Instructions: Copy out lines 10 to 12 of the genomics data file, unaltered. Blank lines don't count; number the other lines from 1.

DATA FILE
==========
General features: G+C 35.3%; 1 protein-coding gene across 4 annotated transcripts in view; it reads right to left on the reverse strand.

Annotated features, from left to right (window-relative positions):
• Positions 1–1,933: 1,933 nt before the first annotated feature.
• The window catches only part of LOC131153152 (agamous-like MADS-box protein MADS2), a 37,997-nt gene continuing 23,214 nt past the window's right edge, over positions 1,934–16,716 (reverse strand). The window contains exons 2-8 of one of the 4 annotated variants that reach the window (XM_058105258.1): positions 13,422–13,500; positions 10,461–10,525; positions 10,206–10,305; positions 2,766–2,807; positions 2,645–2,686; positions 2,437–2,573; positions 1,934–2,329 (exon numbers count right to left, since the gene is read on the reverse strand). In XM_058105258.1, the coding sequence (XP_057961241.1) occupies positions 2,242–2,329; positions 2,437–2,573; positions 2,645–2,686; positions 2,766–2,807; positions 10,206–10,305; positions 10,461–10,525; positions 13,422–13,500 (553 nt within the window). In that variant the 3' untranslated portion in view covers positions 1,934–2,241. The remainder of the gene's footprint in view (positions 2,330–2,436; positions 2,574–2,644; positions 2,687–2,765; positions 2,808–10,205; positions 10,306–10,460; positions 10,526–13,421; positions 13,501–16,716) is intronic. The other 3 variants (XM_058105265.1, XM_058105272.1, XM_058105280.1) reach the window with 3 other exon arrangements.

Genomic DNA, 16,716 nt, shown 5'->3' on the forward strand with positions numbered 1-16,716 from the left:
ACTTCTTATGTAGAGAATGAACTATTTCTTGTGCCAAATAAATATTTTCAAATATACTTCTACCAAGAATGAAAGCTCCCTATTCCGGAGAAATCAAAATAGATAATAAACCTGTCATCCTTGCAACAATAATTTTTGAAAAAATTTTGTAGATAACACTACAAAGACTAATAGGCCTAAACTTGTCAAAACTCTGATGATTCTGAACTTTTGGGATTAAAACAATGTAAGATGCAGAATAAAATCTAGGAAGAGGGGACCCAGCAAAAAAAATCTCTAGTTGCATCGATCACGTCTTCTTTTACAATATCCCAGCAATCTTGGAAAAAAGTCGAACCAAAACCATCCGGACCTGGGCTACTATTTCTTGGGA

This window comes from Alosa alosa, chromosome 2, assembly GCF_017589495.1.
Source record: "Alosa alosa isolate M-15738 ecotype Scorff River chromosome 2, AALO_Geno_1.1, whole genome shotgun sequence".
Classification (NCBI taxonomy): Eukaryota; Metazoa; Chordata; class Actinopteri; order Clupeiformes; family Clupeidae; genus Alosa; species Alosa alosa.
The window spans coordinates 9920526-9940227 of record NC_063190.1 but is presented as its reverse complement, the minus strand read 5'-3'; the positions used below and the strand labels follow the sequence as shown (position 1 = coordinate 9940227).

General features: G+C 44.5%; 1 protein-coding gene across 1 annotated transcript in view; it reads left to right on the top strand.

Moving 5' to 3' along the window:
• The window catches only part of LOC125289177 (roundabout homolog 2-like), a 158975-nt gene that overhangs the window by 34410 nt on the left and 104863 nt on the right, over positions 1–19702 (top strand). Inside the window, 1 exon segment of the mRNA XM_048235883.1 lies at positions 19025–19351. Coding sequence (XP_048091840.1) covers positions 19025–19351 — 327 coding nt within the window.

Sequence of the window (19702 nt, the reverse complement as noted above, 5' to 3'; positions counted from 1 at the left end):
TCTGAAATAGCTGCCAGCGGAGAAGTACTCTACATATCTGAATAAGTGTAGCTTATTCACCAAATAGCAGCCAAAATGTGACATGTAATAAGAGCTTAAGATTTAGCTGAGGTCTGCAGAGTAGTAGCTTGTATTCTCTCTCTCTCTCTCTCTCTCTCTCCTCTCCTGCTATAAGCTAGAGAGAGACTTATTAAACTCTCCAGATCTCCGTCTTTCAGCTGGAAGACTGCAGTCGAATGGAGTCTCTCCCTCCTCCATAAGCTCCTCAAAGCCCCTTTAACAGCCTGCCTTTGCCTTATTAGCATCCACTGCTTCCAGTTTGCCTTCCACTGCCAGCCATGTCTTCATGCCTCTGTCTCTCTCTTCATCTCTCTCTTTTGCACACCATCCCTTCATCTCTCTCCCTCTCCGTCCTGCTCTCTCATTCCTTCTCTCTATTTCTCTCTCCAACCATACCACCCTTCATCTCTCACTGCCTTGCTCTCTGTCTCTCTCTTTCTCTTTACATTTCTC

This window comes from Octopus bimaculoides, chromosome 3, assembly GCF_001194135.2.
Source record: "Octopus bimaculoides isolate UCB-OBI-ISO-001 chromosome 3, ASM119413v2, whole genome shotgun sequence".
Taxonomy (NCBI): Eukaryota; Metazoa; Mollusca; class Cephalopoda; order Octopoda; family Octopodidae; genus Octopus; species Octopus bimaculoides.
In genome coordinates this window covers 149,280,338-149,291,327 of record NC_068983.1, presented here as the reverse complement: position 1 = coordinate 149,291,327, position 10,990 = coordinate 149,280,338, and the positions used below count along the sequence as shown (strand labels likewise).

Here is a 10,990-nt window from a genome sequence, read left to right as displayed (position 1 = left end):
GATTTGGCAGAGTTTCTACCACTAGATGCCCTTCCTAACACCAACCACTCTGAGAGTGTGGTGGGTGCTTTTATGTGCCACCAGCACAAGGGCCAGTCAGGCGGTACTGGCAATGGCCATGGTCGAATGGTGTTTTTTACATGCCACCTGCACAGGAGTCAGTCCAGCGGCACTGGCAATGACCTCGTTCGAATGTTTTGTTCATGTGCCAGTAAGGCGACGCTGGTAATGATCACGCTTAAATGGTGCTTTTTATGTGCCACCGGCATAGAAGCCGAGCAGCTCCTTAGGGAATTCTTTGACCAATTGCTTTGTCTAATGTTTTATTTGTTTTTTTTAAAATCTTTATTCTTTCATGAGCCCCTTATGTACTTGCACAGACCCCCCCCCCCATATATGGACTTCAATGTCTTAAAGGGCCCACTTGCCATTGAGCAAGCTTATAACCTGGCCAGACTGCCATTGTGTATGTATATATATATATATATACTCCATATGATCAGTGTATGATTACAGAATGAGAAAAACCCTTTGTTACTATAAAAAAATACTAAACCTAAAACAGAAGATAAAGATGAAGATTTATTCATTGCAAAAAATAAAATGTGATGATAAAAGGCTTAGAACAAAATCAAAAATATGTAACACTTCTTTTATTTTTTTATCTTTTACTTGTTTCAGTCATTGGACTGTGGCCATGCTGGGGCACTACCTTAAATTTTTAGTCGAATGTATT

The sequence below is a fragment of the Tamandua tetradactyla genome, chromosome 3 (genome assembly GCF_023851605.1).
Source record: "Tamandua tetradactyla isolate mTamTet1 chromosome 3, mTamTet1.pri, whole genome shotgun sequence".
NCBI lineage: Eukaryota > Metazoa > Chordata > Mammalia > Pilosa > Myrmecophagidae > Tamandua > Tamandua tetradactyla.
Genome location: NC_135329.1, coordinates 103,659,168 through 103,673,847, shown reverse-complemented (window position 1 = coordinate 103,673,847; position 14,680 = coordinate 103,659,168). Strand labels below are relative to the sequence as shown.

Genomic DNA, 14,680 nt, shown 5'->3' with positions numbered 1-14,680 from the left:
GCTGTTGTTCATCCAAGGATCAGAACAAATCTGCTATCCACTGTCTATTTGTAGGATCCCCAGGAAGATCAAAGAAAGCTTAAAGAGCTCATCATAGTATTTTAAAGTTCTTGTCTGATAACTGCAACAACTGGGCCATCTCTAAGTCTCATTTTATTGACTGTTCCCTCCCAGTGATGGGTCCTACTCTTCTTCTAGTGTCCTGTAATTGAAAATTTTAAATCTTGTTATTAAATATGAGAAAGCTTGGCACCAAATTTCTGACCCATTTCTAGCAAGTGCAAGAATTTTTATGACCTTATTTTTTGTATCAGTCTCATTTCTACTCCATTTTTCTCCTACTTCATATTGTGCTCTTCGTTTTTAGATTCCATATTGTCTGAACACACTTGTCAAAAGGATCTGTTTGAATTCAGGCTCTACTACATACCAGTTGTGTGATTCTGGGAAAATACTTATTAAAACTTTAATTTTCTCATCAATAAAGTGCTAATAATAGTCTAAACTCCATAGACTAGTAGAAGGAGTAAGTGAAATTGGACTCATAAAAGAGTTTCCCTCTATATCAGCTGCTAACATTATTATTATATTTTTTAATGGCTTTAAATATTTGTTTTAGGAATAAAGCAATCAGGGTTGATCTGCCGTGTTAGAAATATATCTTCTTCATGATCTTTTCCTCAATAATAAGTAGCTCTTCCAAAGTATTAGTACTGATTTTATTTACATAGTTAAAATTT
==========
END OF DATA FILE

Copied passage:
The window spans coordinates 9920526-9940227 of record NC_063190.1 but is presented as its reverse complement, the minus strand read 5'-3'; the positions used below and the strand labels follow the sequence as shown (position 1 = coordinate 9940227).

General features: G+C 44.5%; 1 protein-coding gene across 1 annotated transcript in view; it reads left to right on the top strand.

Moving 5' to 3' along the window: